Sunday, May 19, 2024

We Were Singing Hosanna: Taking Vows & Having Visions with the Decemberists in 2024


The Decemberists
The Pageant
St. Louis
May 17, 2024
Not just five stars, not just ten stars, but all the stars, and all the galaxies too. Utterly incredible show.

The Decemberists are a band I have always loved, but a band where I have never completely taken the plunge from the admiring place of being a casual fan, even one desiring to be a serious fan and not yet a superfan.  

There are reasons for the prickly and primal attraction to them, as well as the reticence or hesitance to flying with them to wild mystical heights, then falling harder into the hollow of their mortal truths. I guess I am a more-than-casual Decemberists fan (having paid to see them enough) and who wants to be a more serious Decemberists fan but sees that might require some sacrifice and commitment. With them, I admit that there’s this mythopoetic learning curve and a deep listening requirement. I have dabbled and even dabbled deeply, if that’s a thing, but maybe now’s the time to circle back, study the catalog, and beckon the vows needed to fully imbibe their vision. 

I have followed them at least since the 00’s, when I discovered Hazards of Love as it was released in 2009, just a few weeks before getting sober. I remember telling a friend that the album sounds better when I’m high. The friend says every album is better high, and now I say the listening experience has to offer the surreal portal on its own, without the frills and thrills that kill for an addict like me. Hazards of a lush learning sober love from simple drunk lust. This reflection will periodically loop back to the mind-altering aspect of their music, for sure. 

Sometimes, I cannot believe the Decemberists are from Portland or are an American band. Discovering the Decemberists reminded me of discovering British freak folk like Pentangle, Steeleye Span, or Richard Thompsons, on someone else’s vinyl back in the 1990s. If the Decemberists aren’t from Albion proper, they are at least from Narnia or some other enchanted land of our magical imaginations. Even though one podcaster implied that being from Portland means essentially the same thing for indie-rock hipsters, their sound suggests something even more.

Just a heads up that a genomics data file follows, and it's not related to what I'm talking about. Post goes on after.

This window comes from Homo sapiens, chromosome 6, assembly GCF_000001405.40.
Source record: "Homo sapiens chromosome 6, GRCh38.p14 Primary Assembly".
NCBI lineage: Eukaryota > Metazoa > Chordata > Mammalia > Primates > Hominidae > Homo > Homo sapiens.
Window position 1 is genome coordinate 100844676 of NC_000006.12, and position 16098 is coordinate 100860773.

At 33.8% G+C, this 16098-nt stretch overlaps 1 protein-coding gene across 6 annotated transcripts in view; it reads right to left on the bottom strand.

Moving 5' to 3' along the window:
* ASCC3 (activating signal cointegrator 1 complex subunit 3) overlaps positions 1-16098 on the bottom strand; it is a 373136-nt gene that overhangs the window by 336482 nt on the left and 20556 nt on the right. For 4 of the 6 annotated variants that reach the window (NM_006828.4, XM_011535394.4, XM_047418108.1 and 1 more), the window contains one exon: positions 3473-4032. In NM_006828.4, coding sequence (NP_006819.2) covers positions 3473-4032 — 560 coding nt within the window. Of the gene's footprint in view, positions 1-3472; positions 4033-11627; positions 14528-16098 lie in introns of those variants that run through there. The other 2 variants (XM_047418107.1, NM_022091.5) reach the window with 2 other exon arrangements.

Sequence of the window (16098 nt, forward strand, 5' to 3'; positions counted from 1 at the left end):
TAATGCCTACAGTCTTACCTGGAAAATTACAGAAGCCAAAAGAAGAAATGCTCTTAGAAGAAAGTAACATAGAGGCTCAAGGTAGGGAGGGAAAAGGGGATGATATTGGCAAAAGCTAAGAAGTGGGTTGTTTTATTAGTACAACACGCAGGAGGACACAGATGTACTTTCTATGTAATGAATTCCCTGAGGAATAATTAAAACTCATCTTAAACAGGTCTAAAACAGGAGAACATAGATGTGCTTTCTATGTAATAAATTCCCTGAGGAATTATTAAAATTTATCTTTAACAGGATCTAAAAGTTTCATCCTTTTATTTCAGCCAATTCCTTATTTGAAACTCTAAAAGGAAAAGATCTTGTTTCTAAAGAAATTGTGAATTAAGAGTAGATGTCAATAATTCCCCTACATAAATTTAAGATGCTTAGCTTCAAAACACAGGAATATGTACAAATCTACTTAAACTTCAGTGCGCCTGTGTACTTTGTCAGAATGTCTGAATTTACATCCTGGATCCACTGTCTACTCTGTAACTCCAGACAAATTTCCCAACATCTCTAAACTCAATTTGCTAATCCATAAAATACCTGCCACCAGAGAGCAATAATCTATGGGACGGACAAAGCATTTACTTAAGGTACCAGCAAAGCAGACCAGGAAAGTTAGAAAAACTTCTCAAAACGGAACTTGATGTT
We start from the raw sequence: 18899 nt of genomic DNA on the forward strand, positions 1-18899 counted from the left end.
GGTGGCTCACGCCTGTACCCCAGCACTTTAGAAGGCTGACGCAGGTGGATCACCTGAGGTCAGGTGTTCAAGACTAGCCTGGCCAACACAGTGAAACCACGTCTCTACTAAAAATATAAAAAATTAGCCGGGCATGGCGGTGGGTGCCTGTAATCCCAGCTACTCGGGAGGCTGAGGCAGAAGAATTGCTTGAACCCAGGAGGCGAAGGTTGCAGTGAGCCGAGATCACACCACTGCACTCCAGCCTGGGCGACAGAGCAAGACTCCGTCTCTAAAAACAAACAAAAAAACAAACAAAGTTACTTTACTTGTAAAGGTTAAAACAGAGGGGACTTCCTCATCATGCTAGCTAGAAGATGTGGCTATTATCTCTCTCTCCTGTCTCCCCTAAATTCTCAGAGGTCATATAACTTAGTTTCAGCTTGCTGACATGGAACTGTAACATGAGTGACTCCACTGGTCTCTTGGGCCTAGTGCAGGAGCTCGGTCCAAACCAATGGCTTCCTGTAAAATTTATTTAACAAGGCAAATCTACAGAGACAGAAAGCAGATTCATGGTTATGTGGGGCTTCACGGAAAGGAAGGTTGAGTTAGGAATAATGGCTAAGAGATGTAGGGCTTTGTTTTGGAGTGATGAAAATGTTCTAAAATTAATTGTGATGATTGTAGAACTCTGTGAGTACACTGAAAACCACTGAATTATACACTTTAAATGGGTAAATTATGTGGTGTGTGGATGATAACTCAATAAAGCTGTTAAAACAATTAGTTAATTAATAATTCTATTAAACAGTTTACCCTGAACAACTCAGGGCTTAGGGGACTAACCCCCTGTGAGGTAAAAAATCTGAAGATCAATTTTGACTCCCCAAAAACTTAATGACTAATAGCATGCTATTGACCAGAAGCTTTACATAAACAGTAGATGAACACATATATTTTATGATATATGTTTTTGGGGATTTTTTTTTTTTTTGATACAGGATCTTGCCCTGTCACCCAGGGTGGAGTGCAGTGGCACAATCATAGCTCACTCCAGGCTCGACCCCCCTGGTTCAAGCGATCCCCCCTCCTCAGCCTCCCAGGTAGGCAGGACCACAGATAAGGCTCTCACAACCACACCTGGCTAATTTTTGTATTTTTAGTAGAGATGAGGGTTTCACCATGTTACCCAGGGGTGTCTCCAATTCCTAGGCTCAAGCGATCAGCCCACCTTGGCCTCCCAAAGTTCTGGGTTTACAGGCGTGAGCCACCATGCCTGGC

Some say Hazards of Love was a concept album but me this is a concept band, for they are the curly crunchy floral core within cottage-core, the hand-me-down, home-made, an analog vintage as concurrently authentic as pretentious as that cursive font on the t-shirt we just bought. Keep in mind that pretentious here is part of the authenticity, not an adversary to it. Or as one podcaster put it: this also means that a four-syllable word is always better than a two-syllable word, and big words do not even have to be used correctly. In that sense, Decemberists lyrics are both arcane and postmodern, both archeological as in a tactile archive found in an abandoned castle and totally disposable as in pop-cultural rapid-fire gibberish. 

Taking the fandom pledge here feels risky to a fault for traversing some aesthetic fault-lines, like rewatching Star Wars movies alone or finally getting around to reading Tolkien or Joyce or even more realistically, let’s say, finally reading the literary series written by the band’s singer and songwriter Colin Meloy. Are you sure? I mean, they said, you can microdose or abstain, are you sure you want the heroic dose? 

It’s like I am walking that woodland trail with a rock in my pocket, that I am certain will transmute into a precious gem, but it hasn’t quite yet, because I have not walked deeper into the bramble and the dark, not yet. Maybe that arbor-to-feral metaphor spilled simply from the cosmic music fan, after witnessing the live debut of “Don’t Go To The Woods,” from the forthcoming album--As It Ever Was, So It Will Be Again--out June 14. 

The way I inhale albums and attend shows today is reaching a religious period, a forever sonic catechism. This is a band so worthy of that reception and attention. The Decemberists take a bold move this spring to tour just ahead of an album that isn’t out yet, but from the tracks that are “officially out” to the two debuts we heard on a Friday in Missouri, I can say my anticipation will surely build in the days that remain before the full set drops. 

The speech-of-sorts that Colin Meloy inserted into “Burial Ground” was spicy and stopped my heart for a moment. Something like (paraphrasing here): I see you singing along. Singing along is part of this show whether we like it or not. But don’t let the catchy chorus fool you. This song is about death. This song is about our future home. We are all going to the dirt when we die. Now I just can’t shake that chorus that shudders in the back of my brain as I type, sucking gratitude from last night’s music memories, sucking brain fuel from caffeine and channeling into this laptop keyboard on a Saturday afternoon in a St. Louis coffeehouse. We woke up another day on this side of the dirt.

Several years after he wrote it in the build-up of 2016, Colin Meloy singing “Severed” so few days before another presidential election, ripped sanity from its thin scaffold as the theater-sized venue shook with acerbic hooks. This catchy music always reveals a darkness, a morbid joy if that makes sense. Meloy has said of this song: “The character in the song, the first-person character, is a demagogue, absolutely, so it was an exploration of, ‘What is demagoguery, and where does it come from?’ as we were seeing this very public figure express these kind of insane and incredible sentiments in public.” Simultaneously terrible and beautiful.